How to Grow Bean Sprouts the Vietnamese Way

Growing bean sprouts can afford you the benefits of fresh produce in four or five days at any time of the year, in any climate, and requires neither sunlight nor soil.   This technique produces large quantities of ready-to-eat organic produce, utilizing only clean sand and water, a plastic strainer and basin, and your bare hands.

Clockwise from upper left:  dry mung beans, soaked beans, decanted water—ready for addition to soup, bean sprouts.

The Sprouting Method

Start out by rinsing your beans (I’m using mung beans in these photos) and then allow them to soak in a bowl of water.  After about 8 hours, drain the beans, which will have doubled in size, and reserve the liquid to use later in soup.  Spread out a single layer of beans in damp sand and cover with several inches of sand.  Top off with some more water if the sand is not already sufficiently damp.

The deeper and better drained your volume of sand is, the less chance that the beans will rot instead of growing. 

My own bathtub-sized container is located on a covered porch. It’s made of brick and cement and allows drainage from the bottom. I use local builder’s sand, most likely dredged from a brackish river, with any residual salt having been leached out with fresh water.  An over-sized container such as this allows you to grow multiple batches of sprouts, staggering their maturity so that you could potentially have fresh sprouts as often as you like.  Some folks here in coastal Vietnam use a section of concrete drainage pipe filled with sand, set on end on a bed of sand. Others just bury their beans directly in a patch of sandy ground.  In the winter, in colder climates, sprouts would need to be grown in a more protected location.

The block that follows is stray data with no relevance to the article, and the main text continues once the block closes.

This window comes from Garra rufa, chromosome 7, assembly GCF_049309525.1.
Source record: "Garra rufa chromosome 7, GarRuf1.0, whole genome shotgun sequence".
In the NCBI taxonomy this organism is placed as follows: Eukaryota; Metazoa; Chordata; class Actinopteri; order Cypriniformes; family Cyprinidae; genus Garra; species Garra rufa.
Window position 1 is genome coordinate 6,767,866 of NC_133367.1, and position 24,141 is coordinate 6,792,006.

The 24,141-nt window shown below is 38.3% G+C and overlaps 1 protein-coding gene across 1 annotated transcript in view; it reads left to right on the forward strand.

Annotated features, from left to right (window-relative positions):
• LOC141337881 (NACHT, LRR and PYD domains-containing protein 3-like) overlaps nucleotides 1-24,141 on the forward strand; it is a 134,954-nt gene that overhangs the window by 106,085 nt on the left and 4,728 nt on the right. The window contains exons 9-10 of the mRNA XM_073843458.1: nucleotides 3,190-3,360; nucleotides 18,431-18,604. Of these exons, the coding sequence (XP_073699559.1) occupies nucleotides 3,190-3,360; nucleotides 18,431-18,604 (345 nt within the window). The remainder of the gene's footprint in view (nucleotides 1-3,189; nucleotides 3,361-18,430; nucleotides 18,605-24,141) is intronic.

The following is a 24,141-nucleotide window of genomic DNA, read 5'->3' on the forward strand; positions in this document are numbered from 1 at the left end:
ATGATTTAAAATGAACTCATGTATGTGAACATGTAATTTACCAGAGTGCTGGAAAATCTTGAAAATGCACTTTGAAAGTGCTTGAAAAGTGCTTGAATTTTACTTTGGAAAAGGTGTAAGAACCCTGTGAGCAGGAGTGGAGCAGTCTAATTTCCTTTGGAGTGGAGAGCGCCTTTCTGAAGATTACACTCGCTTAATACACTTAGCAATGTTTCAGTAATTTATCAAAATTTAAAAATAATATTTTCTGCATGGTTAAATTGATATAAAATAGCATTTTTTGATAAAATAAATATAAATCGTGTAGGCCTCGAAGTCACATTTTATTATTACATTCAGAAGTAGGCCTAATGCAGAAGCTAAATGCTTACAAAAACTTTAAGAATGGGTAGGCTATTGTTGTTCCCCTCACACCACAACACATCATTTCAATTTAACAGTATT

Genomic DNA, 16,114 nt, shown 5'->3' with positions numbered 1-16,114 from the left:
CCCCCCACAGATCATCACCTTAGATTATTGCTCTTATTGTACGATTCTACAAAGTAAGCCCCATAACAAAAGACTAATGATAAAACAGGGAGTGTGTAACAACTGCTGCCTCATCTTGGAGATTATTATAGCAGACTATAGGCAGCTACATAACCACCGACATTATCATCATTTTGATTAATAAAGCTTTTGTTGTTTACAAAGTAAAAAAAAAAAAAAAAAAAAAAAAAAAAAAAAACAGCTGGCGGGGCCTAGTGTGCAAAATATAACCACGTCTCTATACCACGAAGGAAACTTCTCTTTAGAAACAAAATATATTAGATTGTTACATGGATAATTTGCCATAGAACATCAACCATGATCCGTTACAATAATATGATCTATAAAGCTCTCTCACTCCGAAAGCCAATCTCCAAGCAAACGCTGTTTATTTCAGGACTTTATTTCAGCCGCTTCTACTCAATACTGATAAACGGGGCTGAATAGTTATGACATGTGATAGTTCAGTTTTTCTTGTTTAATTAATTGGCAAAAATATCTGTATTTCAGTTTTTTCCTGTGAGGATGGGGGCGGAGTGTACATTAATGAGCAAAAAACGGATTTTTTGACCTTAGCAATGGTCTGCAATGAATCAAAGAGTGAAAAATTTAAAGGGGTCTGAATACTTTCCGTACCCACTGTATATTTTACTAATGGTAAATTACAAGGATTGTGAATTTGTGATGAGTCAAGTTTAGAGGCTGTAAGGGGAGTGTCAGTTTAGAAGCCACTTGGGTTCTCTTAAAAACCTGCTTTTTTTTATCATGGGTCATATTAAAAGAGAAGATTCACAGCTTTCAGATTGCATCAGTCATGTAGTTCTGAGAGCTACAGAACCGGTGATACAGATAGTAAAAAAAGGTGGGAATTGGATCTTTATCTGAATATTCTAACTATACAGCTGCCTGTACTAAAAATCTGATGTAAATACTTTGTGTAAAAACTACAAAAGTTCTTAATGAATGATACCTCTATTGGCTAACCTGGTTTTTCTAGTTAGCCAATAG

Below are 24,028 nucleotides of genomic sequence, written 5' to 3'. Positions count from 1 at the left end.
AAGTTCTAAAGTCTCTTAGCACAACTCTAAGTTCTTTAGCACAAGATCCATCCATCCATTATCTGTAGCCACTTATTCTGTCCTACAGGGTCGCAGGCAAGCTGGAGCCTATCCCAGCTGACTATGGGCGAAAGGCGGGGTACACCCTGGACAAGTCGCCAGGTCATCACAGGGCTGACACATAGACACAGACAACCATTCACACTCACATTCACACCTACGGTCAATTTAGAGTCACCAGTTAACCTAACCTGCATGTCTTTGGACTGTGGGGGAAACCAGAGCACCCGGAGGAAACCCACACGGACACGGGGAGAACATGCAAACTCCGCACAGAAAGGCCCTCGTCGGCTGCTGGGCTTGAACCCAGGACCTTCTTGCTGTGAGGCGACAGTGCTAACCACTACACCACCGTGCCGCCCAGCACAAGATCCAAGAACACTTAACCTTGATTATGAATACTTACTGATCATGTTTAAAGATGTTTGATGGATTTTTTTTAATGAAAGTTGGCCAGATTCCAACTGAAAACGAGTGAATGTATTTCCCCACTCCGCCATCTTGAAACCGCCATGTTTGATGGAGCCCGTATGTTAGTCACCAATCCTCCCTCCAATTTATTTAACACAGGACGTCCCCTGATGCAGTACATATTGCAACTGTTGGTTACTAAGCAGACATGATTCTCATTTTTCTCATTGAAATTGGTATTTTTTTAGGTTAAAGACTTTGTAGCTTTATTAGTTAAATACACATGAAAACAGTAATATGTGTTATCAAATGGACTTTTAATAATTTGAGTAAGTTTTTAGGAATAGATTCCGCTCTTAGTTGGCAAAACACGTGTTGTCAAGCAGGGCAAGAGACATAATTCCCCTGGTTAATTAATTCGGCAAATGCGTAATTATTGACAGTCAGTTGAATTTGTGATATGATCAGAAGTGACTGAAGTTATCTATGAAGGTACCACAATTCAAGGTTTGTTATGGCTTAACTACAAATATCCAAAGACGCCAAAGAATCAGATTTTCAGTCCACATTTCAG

In a few days (depending on the depth you planted, the temperature of the sand, etc.) the bean sprouts will start to push up through the surface of the sand.  At this point, you can either procrastinate by tossing a bit more sand atop them, or else get ready to dig!  Bare hands work best for me, allowing me to extract the sprouts with minimum breakage.

Deposit your new bean sprouts in a sieve, rinse three times in fresh water, and you’ve got fresh bean sprouts!  Dump your rinse water back into the sand so that you don’t clog your sink. 

I clean as much organic material out of the sand as possible with a strainer between plantings to minimize the risk of rot in subsequent batches.  The neatest thing about this technique, from my point of view, is that the sand does the work of removing almost all of those annoying little green seed jackets with no effort on my part!

This method of growing provides an easy and effective method of sprouting a nutritious food.  It may be a completely different way to sprout beans and other seeds than what most people are familiar with, but it produces excellent results and a no fuss option for folks wanting to incorporate sprouts into their diet.

What are your experiences with sprouting and what methods have you tried?  Share your thoughts and comments below.

This is a companion discussion topic for the original entry at

Love this post. Thanks so much as I have been stymied by the best way to grow strong shoots less the green endcaps. (Always told myself that I needed the additional roughage and trace minerals in the end caps.) Will try this soon.